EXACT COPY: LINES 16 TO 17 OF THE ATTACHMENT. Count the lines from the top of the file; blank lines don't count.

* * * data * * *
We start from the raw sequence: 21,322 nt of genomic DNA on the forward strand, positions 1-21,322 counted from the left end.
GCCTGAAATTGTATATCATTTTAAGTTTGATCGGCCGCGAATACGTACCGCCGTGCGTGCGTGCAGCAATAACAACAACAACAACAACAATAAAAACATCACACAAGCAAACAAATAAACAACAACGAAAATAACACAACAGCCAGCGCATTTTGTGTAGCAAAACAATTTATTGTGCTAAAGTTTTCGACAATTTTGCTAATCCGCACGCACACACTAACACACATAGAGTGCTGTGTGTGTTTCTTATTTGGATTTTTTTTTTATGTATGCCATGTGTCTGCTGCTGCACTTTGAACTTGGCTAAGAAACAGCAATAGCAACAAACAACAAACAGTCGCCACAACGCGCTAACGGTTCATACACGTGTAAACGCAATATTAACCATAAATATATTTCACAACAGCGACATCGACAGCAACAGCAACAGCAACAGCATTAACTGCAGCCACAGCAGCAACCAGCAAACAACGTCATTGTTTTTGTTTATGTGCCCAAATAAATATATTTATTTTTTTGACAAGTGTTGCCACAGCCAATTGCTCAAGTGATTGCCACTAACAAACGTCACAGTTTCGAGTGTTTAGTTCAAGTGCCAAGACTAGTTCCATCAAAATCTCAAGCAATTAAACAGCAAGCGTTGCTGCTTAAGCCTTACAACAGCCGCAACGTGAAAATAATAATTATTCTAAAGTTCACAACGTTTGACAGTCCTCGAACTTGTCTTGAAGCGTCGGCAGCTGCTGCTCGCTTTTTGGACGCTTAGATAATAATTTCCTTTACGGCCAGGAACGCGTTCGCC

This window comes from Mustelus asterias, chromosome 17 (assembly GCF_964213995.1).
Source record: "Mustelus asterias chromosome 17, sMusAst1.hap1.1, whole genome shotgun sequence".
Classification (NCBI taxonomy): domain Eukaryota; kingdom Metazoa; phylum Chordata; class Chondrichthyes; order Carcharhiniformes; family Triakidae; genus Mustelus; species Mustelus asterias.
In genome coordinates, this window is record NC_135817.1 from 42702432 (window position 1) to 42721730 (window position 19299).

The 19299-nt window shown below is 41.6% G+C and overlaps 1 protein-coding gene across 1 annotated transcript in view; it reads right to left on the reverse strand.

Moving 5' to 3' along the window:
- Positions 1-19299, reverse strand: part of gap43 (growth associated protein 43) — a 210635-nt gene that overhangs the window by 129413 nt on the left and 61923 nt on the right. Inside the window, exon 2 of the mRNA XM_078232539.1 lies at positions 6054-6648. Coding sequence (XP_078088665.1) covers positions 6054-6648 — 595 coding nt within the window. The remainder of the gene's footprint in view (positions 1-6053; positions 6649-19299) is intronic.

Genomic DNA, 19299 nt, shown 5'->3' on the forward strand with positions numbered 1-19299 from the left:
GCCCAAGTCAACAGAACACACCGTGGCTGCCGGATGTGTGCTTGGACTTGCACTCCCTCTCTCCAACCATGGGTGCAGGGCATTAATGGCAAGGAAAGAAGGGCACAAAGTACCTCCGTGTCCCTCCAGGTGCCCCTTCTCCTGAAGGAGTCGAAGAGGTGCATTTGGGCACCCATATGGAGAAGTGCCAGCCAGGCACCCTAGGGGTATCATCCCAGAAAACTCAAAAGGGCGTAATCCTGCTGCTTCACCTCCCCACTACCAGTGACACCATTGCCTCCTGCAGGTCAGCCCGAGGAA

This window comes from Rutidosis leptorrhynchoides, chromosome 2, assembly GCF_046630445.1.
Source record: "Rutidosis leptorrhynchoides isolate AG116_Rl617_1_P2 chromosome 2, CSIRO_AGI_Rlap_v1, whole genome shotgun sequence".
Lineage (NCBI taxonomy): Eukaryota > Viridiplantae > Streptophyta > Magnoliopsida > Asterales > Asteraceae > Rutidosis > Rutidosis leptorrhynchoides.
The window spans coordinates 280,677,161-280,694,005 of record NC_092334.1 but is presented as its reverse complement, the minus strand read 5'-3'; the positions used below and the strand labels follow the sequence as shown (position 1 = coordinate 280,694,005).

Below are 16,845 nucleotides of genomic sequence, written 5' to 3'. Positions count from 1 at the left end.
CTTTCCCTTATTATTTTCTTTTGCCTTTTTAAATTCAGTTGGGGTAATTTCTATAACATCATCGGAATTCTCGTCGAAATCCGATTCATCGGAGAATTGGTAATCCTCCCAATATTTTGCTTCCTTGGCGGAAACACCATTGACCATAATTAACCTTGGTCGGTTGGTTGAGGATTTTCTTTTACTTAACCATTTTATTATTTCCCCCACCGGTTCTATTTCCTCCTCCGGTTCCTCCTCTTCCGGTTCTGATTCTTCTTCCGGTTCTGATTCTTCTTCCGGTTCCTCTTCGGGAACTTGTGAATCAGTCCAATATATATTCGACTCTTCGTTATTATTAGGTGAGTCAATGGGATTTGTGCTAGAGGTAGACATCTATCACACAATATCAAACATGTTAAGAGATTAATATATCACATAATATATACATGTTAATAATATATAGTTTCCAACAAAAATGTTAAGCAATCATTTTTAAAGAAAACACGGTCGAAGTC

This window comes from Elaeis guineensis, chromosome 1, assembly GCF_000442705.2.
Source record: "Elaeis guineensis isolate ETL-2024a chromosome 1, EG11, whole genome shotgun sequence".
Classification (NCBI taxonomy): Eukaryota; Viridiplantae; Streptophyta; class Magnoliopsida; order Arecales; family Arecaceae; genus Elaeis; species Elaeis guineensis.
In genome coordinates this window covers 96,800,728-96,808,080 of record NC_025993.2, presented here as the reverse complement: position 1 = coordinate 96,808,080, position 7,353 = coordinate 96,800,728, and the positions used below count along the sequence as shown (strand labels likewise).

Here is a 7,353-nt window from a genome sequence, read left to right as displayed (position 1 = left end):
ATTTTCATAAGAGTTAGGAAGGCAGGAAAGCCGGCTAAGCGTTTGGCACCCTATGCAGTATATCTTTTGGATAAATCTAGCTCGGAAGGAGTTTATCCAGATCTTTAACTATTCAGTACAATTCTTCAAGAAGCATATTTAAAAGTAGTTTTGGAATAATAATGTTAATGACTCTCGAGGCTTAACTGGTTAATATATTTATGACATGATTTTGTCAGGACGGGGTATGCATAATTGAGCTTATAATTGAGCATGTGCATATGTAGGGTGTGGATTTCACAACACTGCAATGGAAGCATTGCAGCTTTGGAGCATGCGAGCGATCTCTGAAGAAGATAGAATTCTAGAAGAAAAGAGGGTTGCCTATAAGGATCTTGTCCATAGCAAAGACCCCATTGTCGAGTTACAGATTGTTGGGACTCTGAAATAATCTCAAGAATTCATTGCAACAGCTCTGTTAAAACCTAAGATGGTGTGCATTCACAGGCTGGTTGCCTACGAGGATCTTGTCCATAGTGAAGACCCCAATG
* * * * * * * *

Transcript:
Below are 16,845 nucleotides of genomic sequence, written 5' to 3'. Positions count from 1 at the left end.
CTTTCCCTTATTATTTTCTTTTGCCTTTTTAAATTCAGTTGGGGTAATTTCTATAACATCATCGGAATTCTCGTCGAAATCCGATTCATCGGAGAATTGGTAATCCTCCCAATATTTTGCTTCCTTGGCGGAAACACCATTGACCATAATTAACCTTGGTCGGTTGGTTGAGGATTTTCTTTTACTTAACCATTTTATTATTTCCCCCACCGGTTCTATTTCCTCCTCCGGTTCCTCCTCTTCCGGTTCTGATTCTTCTTCCGGTTCTGATTCTTCTTCCGGTTCCTCTTCGGGAACTTGTGAATCAGTCCAATATATATTCGACTCTTCGTTATTATTAGGTGAGTCAATGGGATTTGTGCTAGAGGTAGACATCTATCACACAATATCAAACATGTTAAGAGATTAATATATCACATAATATATACATGTTAATAATATATAGTTTCCAACAAAAATGTTAAGCAATCATTTTTAAAGAAAACACGGTCGAAGTC